At MGF, I take great pleasure in sharing all the rubbish things that happen to me and all the many times that my parenting isn’t #blessed. That helps to show that, no matter what we may think, no-one is winning at parenting all the time.

The amazing thing about motherhood is that it’s a great leveler – who cares what type of job, education, upbringing, bank balance you’ve had: you’re still going to get puked and pooed on. The best thing about MGF is how genuinely equal all our members are. No-one cares what God you believe in (if any), where you were born, how many certificates you have – you are a mum (or dad) and we are all in this stuff together. We have almost 100,000 comments in our Facebook group per month and I’ve never seen anyone say ‘you’re not my type of mum’.

The events that we run at Mummy’s Gin Fund are packed full of every type of mum possible and I’ve never seen anyone being treated differently because of who they are.

Liz: Do you find the ‘mummy sphere’ welcoming, or hostile?

Mummy’s Gin Fund, home to over 35,000 mums, is the most safe, friendly and welcoming space I have ever been lucky enough to be part of. We all have the same goal: to make parenting – and life – as enjoyable as possible for as many people as possible. Our mums have made actual, genuine life changing differences to each other and – as far as I know – those incredible acts of generosity and giving have never started with a check to see which ‘tribe’ the receiver is in. A mum is a mum as far as we are concerned; every mum is ‘one of us’.

Liz: Is it different online to in reality at the school gate?

The great things about online parenting communities is the instant access to support and advice, 27/7. Plus, the numbers of people in Mummy’s Gin Fund mean that you will always find someone who has been through what you’re going through, is a professional in that area or has the opposite viewpoint. People are so open and willing to share both their knowledge and experiences but also their face to face support too. So often, online conversations on MGF spill into real life superhero missions, with mums travelling day and night to help each other.

So many of our members don’t have family close by – many are in a different county or country from their own mum or sisters – so we become their surrogate village. Many women don’t have the confidence to approach strangers at the school gates to ask for their advice, support or even if they’d like to go for a cuppa. Being online gives everyone an extra sense of bravery and it feels easier to reach out. We talk about sensitive, difficult and painful subjects with total strangers because we know we will not be judged. We share photos of the funny things that have gone wrong throughout our day because we know that everyone else in MGF will just ‘get it’.  It’s an incredible feeling to know that 35,000 women have your back, are waiting to hold your hand at times of trouble, to cheerlead you when you need a push and have the party poppers ready when your baby finally sleeps through the night.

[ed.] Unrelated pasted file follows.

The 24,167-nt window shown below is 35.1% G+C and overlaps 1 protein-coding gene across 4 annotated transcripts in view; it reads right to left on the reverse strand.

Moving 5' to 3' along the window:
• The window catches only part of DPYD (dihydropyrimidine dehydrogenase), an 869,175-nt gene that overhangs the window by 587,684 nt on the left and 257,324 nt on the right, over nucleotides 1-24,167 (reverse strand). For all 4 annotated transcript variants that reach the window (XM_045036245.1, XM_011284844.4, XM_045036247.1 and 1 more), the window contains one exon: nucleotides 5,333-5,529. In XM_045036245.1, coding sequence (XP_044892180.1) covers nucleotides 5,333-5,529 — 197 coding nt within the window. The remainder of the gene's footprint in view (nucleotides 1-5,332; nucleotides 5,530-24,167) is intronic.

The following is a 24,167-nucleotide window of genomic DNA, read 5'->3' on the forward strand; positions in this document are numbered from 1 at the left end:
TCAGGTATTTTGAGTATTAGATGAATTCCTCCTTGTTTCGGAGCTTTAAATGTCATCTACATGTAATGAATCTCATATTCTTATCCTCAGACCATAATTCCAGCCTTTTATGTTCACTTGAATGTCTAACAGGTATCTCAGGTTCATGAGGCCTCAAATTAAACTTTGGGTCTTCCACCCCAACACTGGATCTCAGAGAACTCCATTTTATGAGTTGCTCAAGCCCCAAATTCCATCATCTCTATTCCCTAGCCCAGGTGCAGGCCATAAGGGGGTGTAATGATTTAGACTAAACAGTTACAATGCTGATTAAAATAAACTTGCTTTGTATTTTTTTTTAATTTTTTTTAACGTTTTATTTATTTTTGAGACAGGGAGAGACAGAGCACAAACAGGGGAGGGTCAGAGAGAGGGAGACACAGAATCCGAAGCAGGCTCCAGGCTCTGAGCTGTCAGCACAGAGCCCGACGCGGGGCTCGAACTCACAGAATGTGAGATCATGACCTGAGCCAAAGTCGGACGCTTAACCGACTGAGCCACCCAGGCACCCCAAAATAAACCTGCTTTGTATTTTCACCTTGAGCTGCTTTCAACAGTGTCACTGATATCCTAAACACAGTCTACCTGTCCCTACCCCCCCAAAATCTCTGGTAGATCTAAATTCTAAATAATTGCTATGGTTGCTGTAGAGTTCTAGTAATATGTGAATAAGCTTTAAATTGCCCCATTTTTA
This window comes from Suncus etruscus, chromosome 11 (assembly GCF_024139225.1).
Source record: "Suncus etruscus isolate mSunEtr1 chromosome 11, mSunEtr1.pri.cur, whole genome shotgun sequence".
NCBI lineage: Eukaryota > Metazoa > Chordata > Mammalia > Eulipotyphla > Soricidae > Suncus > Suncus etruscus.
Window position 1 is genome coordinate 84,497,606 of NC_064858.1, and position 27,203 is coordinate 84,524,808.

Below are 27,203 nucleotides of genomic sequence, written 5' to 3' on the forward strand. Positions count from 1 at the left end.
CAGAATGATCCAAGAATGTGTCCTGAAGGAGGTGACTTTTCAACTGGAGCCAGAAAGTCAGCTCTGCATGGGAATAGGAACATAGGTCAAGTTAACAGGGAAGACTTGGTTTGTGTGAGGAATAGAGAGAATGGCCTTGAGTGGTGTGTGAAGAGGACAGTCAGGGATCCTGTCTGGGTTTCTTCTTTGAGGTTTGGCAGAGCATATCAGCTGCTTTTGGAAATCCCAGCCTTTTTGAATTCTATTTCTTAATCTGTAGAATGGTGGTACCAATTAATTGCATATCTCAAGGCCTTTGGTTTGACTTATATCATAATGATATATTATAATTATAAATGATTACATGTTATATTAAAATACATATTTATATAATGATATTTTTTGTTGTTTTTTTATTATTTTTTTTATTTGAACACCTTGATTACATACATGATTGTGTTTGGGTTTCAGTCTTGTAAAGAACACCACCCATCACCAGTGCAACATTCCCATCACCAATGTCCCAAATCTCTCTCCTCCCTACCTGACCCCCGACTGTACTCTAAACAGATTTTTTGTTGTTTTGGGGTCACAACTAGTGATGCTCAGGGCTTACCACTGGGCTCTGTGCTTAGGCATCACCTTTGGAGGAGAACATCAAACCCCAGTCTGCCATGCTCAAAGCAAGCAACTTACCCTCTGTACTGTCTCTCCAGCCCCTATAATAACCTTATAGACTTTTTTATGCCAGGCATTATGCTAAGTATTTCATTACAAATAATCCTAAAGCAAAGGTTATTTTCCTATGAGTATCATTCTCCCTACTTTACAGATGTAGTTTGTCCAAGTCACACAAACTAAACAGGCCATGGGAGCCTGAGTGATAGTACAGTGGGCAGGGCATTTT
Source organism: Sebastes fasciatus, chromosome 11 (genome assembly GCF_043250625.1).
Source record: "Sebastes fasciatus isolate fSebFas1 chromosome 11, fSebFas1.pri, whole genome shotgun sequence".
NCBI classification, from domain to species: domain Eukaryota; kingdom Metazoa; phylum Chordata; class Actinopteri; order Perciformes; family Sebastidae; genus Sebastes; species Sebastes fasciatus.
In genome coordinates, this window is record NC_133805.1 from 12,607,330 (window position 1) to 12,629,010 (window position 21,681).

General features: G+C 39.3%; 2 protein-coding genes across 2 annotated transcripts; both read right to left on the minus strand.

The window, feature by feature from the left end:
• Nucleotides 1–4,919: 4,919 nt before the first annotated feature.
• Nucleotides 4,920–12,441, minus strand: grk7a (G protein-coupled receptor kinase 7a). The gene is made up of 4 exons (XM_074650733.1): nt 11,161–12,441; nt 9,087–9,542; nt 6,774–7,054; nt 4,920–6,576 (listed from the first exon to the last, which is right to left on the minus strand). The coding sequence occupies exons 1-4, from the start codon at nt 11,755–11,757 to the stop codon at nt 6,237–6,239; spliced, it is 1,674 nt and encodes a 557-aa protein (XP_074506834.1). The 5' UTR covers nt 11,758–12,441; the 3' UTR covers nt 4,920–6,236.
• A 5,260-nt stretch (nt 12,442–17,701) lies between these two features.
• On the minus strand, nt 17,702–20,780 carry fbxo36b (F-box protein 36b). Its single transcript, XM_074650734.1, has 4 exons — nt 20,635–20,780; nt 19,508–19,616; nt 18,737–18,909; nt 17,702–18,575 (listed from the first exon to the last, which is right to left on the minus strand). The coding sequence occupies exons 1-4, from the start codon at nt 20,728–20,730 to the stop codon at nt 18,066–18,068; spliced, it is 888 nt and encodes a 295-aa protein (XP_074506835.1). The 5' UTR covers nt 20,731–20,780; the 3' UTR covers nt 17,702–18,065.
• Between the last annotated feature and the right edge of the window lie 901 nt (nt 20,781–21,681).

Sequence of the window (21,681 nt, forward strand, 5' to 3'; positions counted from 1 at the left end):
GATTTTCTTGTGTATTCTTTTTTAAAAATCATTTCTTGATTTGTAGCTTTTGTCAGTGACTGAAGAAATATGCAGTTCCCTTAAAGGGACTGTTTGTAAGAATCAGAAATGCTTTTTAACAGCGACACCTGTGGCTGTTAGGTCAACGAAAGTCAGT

I met the vast majority of my face to face friends online, through Mummy’s Gin Fund. That initial, safe and easy online introduction meant that when we bumped into each other at school, the ice had already been broken and we had loads to talk about. I even met my next door neighbour through MGF!

It also meant that every time I went to an event, meeting or class with my children, there were other mums who would recognise me from MGF and start a conversation. Online friendships are a real catalyst for face to face friendships: at MGF we have ‘friendship finders’ – small badges which our members wear so when they are out and about, they can find each other and have that instant connection. It’s a short cut to genuine friendship.